Each of the new structures consisted of an inseparable mixture of stereoisomers at the hemiacetal carbon. Furthermore, structures 82 and 83 had to be separated as their methyl esters in order to be identified. The natural products were eventually separated and their spectral data was obtained. The structures were identified by 1H, 13C, HMQC, HMBC and 1D-TOCSY NMR spectra. The relative stereochemistry of the 82 (and 83) was established by ROESY correlations of 82 and its methyl ester. Correlations were seen between Me-20/Me-17/COOMe and Me-18/H-5. The relative stereochemistry of 84 was established by ROESY spectra, while that of 85 was assumed. 82 and 83 were synthesized by singlet oxygen oxidation starting from 41. All the compounds were tested for anti-cancer activity in a 25 cell-line panel but none showed significant cytotoxicity.
Zeng et al. [35] and Su et al. [36] reported the isolation of the new zimoclactone A 86, zimoclactone B 87 and zimoclactone C 88 from S. zimocca subspecies irregularia (Figure 20).
The structures were determined by 1D and 2D NMR and X-ray diffraction analysis. Zimoclactone A 86 was isolated with 7-dehydrocholesterol and showed moderate cytotoxic activity against P388 cells.
Ponomarenko et al. [37], isolated five new diterpenes, 19-acetoxyspongia-13(16),14-dien-3-one 89, 3β,19-diacetoxyspongia-13(16),14-diene 90, 3β-acetoxyspongia-13(16),14-diene 91, 3α-acetoxyspongia-13(16),14-diene 92 and 2(R),3(S),4(S)-3,18-methylene-2α-acetoxyspongia-13(16),14-diene 93, together with the known 19-acetoxyspongia-13(16),14-diene 94, from S. Heterofibria collected in Northern Cook Islands (Figure 21).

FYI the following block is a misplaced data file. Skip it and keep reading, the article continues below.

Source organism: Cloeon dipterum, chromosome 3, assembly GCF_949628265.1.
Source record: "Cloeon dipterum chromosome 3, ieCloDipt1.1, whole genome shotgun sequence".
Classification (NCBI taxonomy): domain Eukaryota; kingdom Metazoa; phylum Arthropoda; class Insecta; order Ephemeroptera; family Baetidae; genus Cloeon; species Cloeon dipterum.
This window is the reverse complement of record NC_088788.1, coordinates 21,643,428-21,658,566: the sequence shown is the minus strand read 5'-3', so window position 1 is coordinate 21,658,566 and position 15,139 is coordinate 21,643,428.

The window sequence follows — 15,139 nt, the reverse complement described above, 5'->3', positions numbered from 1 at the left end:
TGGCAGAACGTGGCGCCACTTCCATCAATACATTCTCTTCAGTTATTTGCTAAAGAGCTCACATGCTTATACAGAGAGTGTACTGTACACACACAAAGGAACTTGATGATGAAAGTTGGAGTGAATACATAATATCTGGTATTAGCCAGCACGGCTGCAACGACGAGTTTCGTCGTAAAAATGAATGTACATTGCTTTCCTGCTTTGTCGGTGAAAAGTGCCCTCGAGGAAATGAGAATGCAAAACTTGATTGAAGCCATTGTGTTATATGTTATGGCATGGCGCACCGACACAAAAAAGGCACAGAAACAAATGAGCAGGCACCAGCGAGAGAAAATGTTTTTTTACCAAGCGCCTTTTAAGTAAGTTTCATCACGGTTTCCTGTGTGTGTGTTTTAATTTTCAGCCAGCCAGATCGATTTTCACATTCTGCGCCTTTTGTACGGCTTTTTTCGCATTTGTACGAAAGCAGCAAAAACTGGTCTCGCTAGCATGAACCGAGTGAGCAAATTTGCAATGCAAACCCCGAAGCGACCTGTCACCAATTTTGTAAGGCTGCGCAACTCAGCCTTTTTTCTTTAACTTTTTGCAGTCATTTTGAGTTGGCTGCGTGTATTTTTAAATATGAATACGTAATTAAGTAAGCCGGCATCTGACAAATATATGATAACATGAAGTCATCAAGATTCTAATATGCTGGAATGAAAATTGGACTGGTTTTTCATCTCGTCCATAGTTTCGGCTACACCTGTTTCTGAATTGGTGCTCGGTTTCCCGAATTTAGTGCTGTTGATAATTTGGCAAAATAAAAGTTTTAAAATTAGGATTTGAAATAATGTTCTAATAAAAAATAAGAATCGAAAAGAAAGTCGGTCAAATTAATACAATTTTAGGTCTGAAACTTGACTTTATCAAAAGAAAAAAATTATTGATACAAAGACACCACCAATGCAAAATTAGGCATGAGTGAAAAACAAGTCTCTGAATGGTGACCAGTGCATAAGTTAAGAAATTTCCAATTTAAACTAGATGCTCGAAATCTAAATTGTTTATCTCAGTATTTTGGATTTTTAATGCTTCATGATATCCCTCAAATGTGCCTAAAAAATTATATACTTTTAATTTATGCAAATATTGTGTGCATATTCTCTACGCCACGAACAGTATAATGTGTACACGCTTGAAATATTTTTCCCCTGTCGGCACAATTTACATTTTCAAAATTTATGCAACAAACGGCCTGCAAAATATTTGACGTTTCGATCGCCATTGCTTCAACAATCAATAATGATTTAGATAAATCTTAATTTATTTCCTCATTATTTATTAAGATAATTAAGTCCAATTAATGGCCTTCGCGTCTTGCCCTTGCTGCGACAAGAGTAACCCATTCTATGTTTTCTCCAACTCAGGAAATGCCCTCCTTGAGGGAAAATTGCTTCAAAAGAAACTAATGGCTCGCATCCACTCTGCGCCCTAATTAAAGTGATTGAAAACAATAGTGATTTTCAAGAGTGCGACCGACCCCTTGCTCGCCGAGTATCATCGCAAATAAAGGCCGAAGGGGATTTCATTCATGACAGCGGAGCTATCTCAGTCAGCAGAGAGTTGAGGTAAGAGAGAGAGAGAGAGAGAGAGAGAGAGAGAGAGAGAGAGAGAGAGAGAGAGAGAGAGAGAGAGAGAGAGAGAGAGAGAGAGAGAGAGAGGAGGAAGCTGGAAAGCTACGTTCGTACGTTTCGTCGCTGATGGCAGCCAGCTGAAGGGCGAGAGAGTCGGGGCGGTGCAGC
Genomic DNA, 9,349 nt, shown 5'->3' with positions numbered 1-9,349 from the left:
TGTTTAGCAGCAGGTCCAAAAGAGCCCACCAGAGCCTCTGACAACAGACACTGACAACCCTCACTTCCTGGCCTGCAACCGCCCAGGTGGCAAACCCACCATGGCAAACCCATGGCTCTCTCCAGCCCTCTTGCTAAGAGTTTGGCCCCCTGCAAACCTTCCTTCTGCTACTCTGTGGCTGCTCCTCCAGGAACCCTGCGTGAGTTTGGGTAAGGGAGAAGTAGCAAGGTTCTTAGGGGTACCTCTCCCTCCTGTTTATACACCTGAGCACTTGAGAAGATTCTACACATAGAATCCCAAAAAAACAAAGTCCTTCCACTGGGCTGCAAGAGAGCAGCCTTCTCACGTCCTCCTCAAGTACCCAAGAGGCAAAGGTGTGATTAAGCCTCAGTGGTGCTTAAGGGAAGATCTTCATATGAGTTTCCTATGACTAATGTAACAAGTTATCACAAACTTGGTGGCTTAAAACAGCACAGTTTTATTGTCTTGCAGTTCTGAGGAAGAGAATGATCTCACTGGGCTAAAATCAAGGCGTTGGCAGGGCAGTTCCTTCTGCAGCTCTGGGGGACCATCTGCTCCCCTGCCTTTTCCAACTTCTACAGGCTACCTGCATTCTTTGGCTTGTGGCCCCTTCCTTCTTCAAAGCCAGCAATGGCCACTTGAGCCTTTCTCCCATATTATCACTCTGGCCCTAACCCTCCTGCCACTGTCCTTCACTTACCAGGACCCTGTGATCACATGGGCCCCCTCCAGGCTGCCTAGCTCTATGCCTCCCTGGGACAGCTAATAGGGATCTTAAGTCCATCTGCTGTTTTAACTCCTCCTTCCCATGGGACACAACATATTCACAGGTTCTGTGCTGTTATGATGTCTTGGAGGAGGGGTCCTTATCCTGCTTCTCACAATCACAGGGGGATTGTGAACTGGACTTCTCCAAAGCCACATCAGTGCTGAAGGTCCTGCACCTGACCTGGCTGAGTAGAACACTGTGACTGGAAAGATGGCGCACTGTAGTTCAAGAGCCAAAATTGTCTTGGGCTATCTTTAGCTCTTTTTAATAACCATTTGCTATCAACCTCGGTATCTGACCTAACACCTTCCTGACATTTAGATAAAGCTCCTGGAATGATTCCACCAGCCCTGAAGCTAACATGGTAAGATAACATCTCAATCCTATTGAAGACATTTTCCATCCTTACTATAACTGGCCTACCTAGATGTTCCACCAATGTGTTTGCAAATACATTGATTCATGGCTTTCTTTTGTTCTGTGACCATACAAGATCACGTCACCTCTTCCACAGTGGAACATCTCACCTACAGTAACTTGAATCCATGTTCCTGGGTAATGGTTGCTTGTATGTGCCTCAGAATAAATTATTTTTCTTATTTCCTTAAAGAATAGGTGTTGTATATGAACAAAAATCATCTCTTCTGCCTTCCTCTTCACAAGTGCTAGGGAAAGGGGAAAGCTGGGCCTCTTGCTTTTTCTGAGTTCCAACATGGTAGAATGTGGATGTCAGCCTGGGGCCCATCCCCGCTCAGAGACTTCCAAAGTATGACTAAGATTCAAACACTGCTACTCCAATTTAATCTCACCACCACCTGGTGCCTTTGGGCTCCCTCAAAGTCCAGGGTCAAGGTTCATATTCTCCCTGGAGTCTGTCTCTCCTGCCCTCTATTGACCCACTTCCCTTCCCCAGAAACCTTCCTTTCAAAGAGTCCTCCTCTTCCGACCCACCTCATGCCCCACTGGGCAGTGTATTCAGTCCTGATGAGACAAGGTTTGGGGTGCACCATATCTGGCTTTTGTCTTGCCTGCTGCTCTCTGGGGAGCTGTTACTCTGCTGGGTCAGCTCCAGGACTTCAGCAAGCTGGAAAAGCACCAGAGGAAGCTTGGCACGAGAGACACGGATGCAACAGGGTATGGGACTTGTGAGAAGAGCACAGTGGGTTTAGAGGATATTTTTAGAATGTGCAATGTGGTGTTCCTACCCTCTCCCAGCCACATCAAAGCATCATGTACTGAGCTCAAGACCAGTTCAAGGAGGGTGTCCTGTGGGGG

Structure of 89 was established on the basis of 1H, 13C, COSY, HSQC and HMBC and a single crystal X-ray diffraction study, followed by CD spectroscopy—the conformations of A and B rings are chairs, while that of ring C is a half chair. The CD spectrum of 89 showed positive Cotton effects, and application of the octant rule established the depicted stereochemistry (4S,5R,8R,9R,10R), in accordance with other spongians diterpenoids. Alkaline hydrolysis afforded the known 19-hydroxyspongia-13(16),14-dien-3-one, although the observed and reported values for optical rotation where somewhat different. Comparison of the NMR data of the remaining compounds with that of 89 established the spongian-based furanoditerpene skeleton. It was suggested that all these metabolites shared with 89 the same absolute configurations in their polycyclic structures. The nature and orientation of the substituents was established by NMR data analysis (including 1H–1H COSY, HSQC, HMBC, and NOESY spectra, and irradiation experiments). For 90 the configuration at C-3 came from the J coupling value of H-3 and its NOESY with H-5 and Me-18. NOESY of CH2-19 with Me-20 established the β-orientation of the former. For 91 and 92 the orientation of the acetoxy group was inferred from the J coupling values of H-3, and NOESY with H-5 and Me-18 in the case of 91. The unusual cyclopropane ring in 93 was identified by the high field 1H NMR signals and its location in C-3, C-4 and C-18 was established on the basis of the HMBC spectra. Its α-orientation was established by nOe of one H-18 with H-5. The α-orientation of the acetoxy group at C-2 was established by the J coupling observed for H-2 and its nOe with Me-20. Compounds 90 and 94 were tested for immunomodulatory properties by the methods reported in the literature and demonstrated a slight lysosomal activation (about 130% of control) of mice spleenocytes at concentrations of 100 μg/mL.